In the wake of International Women’s Day comes a study suggesting that access to reproductive healthcare for incarcerated American women not only varies widely but also often replicates the barriers to healthcare that they face in their home communities. Michelle Chen cites for RaceWire the current issue of Perspectives on Sexual and Reproductive Health, which surveyed correctional health providers across the country. The study found that access to reproductive health differs from state to state and that state politics plays a major role in the variation:
“...providers from states with a Republican-dominated legislature or with a Medicaid policy that severely restricted coverage for abortion were more likely to indicate that availability of abortion services was limited than were those whose state had a predominantly Democratic legislature or a Medicaid program that covered all or most medically necessary abortions.”
Furthermore, the study points out that women in prison “disproportionately represent marginalized sectors of our society; they are predominantly women of color, poor, unemployed and undereducated and thus may not have adequate access to health care in general, and reproductive health services in particular...their involvement with the correctional health system may represent one of their few opportunities to access medical care.”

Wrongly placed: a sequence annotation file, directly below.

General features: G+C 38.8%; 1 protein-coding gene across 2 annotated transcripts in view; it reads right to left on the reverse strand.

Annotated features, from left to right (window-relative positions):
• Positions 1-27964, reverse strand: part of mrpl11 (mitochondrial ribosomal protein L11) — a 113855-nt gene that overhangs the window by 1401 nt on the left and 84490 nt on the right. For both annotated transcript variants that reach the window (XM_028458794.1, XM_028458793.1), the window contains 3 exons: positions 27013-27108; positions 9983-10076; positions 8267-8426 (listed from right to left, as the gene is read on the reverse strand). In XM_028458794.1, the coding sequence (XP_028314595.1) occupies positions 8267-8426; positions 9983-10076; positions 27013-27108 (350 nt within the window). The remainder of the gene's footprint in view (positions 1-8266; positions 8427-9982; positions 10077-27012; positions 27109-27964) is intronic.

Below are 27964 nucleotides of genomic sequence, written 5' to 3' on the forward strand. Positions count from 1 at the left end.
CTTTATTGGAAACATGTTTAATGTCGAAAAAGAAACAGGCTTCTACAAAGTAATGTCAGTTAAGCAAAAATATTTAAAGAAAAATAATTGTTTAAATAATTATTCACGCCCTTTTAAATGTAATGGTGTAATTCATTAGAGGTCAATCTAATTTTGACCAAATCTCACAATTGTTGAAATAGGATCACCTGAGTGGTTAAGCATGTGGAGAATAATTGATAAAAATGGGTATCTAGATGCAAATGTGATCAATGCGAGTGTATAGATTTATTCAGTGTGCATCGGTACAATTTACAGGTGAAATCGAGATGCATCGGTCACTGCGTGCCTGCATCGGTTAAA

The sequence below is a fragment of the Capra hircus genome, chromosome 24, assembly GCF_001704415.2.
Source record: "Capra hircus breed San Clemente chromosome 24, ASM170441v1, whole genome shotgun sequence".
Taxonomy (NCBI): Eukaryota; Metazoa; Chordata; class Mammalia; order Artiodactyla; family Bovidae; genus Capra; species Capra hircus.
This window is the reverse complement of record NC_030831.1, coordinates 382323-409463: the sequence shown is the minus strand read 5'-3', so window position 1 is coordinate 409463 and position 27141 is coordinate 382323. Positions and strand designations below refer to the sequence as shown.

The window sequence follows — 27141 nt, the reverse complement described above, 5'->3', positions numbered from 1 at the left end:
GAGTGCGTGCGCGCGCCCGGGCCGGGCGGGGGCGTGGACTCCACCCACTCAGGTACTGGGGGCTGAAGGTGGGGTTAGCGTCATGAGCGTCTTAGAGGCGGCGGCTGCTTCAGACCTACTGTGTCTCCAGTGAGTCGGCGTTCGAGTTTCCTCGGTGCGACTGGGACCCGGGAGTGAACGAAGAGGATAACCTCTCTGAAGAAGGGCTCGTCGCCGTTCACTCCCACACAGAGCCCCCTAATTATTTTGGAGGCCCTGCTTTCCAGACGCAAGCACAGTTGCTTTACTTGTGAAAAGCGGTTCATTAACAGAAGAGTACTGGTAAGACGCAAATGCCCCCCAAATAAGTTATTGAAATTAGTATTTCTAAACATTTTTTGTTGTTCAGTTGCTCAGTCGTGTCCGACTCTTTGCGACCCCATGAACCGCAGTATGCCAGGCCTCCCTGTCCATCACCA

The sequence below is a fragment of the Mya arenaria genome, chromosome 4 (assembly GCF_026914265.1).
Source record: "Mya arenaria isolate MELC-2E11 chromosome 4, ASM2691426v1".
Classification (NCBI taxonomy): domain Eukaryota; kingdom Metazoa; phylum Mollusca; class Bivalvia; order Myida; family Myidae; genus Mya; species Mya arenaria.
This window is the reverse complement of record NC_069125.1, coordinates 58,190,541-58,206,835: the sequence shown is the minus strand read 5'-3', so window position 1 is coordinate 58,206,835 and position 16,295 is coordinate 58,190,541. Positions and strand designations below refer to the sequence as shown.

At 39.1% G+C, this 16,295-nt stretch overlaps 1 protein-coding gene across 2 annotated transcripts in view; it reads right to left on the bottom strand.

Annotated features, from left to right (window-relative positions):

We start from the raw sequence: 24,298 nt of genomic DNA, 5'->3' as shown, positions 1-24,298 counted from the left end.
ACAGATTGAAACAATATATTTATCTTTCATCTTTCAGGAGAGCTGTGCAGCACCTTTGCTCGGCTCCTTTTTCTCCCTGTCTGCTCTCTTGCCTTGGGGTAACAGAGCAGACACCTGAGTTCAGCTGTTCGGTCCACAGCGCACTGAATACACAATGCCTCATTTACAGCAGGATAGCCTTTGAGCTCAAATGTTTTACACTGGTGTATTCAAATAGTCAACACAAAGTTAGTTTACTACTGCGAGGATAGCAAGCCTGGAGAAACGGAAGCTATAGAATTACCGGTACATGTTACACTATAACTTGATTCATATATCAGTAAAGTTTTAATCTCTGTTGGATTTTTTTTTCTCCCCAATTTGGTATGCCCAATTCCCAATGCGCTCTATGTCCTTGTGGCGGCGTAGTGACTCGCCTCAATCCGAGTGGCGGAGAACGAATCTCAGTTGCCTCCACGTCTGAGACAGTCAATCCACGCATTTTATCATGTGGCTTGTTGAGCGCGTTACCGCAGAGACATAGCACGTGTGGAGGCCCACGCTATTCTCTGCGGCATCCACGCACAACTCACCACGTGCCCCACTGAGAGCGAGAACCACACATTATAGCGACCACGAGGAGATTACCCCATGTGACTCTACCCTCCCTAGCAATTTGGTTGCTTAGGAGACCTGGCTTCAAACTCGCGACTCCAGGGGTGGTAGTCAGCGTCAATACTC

Thus, by denying standardized, comprehensive reproductive healthcare to prisoners, a system that has already barred them from decent medical care fails them once again.
The study invokes both the Eighth Amendment, which guarantees all prisoners the right to healthcare, and the Fourteenth, which prohibits states from depriving a person privacy without due process of the law, thus protecting a woman’s right to choose abortion even under incarceration. It concludes that to uphold these rights the prison system must directly address its healthcare policies through further study and interventions.